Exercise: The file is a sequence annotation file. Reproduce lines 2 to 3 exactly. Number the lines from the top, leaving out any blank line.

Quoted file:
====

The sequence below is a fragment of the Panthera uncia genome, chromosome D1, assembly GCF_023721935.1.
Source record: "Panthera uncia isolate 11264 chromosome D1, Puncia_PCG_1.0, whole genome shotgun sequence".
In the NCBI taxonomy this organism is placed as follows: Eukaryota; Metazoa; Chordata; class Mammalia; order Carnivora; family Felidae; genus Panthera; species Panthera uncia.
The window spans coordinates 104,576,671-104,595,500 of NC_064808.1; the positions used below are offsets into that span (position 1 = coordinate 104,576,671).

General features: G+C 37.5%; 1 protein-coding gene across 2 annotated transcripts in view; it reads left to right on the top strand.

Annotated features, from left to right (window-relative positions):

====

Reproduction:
Source record: "Panthera uncia isolate 11264 chromosome D1, Puncia_PCG_1.0, whole genome shotgun sequence".
In the NCBI taxonomy this organism is placed as follows: Eukaryota; Metazoa; Chordata; class Mammalia; order Carnivora; family Felidae; genus Panthera; species Panthera uncia.